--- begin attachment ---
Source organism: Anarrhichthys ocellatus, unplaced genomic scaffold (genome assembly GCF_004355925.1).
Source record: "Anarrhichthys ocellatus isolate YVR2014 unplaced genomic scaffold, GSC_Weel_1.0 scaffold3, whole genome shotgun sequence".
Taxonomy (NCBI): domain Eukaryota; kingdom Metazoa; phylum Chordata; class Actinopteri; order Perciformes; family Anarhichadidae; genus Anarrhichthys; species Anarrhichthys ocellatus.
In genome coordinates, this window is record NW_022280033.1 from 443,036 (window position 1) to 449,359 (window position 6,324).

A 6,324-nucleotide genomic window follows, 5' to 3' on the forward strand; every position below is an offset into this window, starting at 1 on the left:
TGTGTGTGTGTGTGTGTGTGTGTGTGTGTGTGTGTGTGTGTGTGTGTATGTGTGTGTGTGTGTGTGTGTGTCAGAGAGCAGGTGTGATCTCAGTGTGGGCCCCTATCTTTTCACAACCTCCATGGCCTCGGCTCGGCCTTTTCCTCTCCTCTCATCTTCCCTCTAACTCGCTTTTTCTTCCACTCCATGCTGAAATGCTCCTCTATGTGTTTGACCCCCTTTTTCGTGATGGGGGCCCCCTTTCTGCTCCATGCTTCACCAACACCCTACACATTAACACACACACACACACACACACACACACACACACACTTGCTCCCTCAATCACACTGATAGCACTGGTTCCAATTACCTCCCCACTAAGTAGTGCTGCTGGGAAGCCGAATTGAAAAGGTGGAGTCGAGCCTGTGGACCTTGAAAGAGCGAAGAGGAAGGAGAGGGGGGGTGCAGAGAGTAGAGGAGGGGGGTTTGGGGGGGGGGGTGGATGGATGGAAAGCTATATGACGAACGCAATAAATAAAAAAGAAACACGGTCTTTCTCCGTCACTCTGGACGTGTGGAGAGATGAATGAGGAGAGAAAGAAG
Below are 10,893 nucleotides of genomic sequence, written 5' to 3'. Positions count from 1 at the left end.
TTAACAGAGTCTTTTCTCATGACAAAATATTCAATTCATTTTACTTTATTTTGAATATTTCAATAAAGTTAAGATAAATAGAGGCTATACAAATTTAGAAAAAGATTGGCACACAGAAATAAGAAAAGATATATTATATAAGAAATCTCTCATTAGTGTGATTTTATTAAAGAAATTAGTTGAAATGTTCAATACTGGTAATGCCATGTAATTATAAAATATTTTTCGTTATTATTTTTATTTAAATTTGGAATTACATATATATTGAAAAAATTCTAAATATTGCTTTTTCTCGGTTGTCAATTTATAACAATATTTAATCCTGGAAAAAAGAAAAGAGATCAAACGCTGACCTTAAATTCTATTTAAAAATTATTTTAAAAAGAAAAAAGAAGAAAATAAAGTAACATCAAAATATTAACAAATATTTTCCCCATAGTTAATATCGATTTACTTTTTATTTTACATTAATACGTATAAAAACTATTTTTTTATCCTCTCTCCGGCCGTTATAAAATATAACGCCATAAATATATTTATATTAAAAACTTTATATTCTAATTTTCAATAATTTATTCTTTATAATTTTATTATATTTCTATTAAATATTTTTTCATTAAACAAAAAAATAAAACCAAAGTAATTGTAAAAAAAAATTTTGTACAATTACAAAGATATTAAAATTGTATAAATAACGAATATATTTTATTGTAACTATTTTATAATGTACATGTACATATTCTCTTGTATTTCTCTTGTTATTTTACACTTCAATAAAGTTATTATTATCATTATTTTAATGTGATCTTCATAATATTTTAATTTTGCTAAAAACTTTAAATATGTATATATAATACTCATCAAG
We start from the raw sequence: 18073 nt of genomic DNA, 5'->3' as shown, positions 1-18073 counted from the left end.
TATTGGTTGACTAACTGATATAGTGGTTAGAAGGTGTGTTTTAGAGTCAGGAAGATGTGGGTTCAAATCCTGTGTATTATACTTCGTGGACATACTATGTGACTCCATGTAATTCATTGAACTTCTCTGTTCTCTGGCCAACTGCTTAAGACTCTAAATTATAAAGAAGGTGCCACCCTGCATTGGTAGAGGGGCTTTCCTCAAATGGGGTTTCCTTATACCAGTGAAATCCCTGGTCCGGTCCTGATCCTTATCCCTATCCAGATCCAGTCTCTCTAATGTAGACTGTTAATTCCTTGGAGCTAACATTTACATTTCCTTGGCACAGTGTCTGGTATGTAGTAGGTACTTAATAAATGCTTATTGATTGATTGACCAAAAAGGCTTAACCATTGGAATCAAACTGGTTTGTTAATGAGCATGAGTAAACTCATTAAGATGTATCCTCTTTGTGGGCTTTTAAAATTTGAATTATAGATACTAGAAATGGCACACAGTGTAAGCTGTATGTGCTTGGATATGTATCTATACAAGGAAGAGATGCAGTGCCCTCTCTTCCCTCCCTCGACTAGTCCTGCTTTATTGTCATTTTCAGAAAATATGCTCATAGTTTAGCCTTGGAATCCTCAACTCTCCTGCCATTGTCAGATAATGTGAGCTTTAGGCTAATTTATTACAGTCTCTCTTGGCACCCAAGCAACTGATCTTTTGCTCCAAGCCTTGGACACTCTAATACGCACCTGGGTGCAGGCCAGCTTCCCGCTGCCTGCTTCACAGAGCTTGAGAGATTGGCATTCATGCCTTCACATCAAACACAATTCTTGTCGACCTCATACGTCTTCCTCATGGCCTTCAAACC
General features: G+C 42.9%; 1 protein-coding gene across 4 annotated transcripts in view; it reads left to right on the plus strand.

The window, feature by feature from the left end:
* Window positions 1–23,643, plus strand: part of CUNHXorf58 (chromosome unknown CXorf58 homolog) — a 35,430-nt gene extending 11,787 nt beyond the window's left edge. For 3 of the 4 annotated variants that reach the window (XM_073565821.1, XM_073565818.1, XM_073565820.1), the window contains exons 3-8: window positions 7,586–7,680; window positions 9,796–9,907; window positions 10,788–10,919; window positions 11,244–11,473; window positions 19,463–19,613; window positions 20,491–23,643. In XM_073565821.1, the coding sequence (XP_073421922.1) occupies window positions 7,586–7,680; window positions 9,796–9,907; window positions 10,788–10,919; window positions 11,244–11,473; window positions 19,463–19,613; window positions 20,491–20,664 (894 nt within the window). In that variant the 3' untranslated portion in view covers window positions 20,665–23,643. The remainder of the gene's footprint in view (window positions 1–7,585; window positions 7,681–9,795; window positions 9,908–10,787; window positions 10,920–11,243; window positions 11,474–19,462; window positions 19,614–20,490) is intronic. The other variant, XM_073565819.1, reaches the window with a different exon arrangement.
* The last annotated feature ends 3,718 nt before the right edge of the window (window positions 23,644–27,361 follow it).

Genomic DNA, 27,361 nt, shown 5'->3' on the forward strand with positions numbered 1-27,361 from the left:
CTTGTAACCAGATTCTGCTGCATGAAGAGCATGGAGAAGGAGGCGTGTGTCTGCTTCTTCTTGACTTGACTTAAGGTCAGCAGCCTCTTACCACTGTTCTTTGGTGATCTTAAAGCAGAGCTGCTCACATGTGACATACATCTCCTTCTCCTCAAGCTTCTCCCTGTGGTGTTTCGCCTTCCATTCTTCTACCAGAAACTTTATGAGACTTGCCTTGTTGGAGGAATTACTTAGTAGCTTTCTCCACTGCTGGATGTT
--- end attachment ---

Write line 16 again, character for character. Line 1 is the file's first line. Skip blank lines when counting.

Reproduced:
CTTGTAACCAGATTCTGCTGCATGAAGAGCATGGAGAAGGAGGCGTGTGTCTGCTTCTTCTTGACTTGACTTAAGGTCAGCAGCCTCTTACCACTGTTCTTTGGTGATCTTAAAGCAGAGCTGCTCACATGTGACATACATCTCCTTCTCCTCAAGCTTCTCCCTGTGGTGTTTCGCCTTCCATTCTTCTACCAGAAACTTTATGAGACTTGCCTTGTTGGAGGAATTACTTAGTAGCTTTCTCCACTGCTGGATGTT